Climbing Long’s Peak

Once on a trip to Estes Park, a friend and I camped below Longs Peak (a “fourteener” located in the Rocky Mountain National Park), having decided on the spur of the moment to make the long climb to the top. It was summer, the evening was cool. It is hard to ignore, he snores. He slept in a one man tent, I crosswise and bent in the car. The stars filled the night sky, and the Milky Way rose behind the peak we hoped to climb the next day.

Unprepared, ill-equipped, we didn’t make it all the way, but had a great time. P.S. a better climber started us out, illuminating the pathway with a headlamp that he wisely brought.

a mountain path

Some thoughts:

Nightfall
Too Dark to Read,
To Bed

A fool
Climbs Mt. Long
Not at all

In Darkness,
With trust in the Buddha,
I start, I stumble, I fall

One can ride horses along the trails on the mountainside. When the sun rose, we saw a few horses roaming freely on the range. One horse had only three legs.

A three legged horse
On the mountainside

Climbs better than most

In the Summer Sun
Snow melts, water gathers
A cold stream

There is still snow at the highest elevations, even in July. The summer sun melts the snow forming narrow streams. One often stops to wash the face and hands with the cold water. Then one moves on, admiring a wildflower that grows nearby.

mountain crocus

1685 (year of Jōkyō, 貞享)

The following haiku is from Basho’s Journal of Bleached Bones (Nozarashi Kiko, 野ざらし紀行). This travelogue covered a trip that began in the fall of 1684 and ended the next spring. Basho traveled from Edo to Iga Ueno, his birthplace. After paying respects to his mother who had died the year before, he traveled to Kamigata (an are encompassing Kyoto, Kobe, and Osaka). Coming along a mountain path, Matsuo Basho spied a mountain violet (sumiregusa). This dainty purple flower with its heart shaped leaves has no smell, but it is charming nevertheless, being one of the earliest flowers to blossom in spring.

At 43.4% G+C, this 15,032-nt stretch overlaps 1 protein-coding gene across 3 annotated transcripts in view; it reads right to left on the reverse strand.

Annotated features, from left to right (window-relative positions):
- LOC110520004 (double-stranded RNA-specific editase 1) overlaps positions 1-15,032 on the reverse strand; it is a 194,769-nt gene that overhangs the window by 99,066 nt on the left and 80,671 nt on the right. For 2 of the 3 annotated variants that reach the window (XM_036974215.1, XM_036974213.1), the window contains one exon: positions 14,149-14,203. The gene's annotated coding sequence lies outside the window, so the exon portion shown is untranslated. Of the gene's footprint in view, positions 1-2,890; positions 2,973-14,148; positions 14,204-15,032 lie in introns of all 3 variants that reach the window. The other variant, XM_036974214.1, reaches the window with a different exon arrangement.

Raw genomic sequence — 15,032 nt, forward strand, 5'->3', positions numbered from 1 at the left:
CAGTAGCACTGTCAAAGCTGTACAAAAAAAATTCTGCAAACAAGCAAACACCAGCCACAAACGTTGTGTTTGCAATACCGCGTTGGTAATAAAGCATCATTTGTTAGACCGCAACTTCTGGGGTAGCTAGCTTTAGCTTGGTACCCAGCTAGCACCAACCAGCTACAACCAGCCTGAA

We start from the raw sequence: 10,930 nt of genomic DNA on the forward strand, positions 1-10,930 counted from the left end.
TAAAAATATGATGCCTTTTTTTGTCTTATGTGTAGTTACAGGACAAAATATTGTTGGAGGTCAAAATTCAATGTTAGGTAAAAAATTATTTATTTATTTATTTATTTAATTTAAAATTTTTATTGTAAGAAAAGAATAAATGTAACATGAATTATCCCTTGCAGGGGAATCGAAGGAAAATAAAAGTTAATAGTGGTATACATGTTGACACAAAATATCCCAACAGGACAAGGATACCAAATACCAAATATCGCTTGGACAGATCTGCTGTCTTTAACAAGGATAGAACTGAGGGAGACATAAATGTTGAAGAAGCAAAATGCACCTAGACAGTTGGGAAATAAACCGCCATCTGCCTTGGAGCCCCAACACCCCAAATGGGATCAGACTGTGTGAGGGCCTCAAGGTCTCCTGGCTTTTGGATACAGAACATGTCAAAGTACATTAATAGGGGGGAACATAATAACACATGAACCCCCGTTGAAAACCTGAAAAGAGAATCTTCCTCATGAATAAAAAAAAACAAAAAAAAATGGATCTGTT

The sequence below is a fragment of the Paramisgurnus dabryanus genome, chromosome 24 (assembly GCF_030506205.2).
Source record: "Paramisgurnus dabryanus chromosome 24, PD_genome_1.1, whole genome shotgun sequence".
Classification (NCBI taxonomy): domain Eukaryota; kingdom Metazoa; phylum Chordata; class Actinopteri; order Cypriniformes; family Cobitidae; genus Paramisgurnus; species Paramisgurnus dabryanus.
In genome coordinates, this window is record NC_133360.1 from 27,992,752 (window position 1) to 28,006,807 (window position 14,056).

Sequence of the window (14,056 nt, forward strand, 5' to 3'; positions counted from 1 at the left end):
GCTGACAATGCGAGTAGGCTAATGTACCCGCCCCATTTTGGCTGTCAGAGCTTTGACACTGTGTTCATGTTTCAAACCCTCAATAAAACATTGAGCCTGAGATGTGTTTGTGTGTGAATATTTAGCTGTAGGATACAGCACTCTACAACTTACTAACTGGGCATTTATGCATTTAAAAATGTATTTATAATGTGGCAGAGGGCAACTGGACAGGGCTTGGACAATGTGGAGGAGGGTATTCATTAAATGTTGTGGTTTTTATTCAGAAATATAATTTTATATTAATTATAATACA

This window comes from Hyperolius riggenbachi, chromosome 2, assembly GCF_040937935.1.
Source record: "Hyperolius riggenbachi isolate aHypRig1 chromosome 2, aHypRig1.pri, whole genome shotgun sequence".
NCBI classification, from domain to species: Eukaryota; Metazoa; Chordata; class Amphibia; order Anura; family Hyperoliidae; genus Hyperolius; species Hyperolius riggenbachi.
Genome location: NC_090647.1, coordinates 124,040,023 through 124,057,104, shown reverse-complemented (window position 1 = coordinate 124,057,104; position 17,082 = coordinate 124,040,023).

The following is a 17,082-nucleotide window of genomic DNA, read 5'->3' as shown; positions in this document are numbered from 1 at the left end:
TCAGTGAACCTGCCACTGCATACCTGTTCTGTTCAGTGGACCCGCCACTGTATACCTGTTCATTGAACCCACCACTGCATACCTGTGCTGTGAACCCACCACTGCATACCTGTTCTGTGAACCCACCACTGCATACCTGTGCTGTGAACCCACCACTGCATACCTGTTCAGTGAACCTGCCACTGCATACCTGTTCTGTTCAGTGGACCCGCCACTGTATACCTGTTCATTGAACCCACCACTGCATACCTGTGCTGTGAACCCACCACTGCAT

coming along a mountain path,
somehow so charming
– a wild violet

山路来て    何やらゆかし   すみれ草
yamaji kite/  namiyara yukashi/   sumiregusa

[ゆかし, yukashi meaning charming, endearing, or moving. This haiku inspired Enya to compose a charming song in Japanese called Sumiregusa.]

My thoughts is this:

A tiny mountain flower
Don’t pick this jewel
Just admire

Having reached the peak of Mt. Long, many climbers quickly descend, either because the peak has become crowded with other climbers, or the time of day is late and the weather uncertain. I think Basho would agree, there is joy in the summit, but the greater joy is in the journey.

It is not the summit
But the Path
I seek

Leave a Reply

Fill in your details below or click an icon to log in:

WordPress.com Logo

You are commenting using your WordPress.com account. Log Out /  Change )

Google photo

You are commenting using your Google account. Log Out /  Change )

Twitter picture

You are commenting using your Twitter account. Log Out /  Change )

Facebook photo

You are commenting using your Facebook account. Log Out /  Change )

Connecting to %s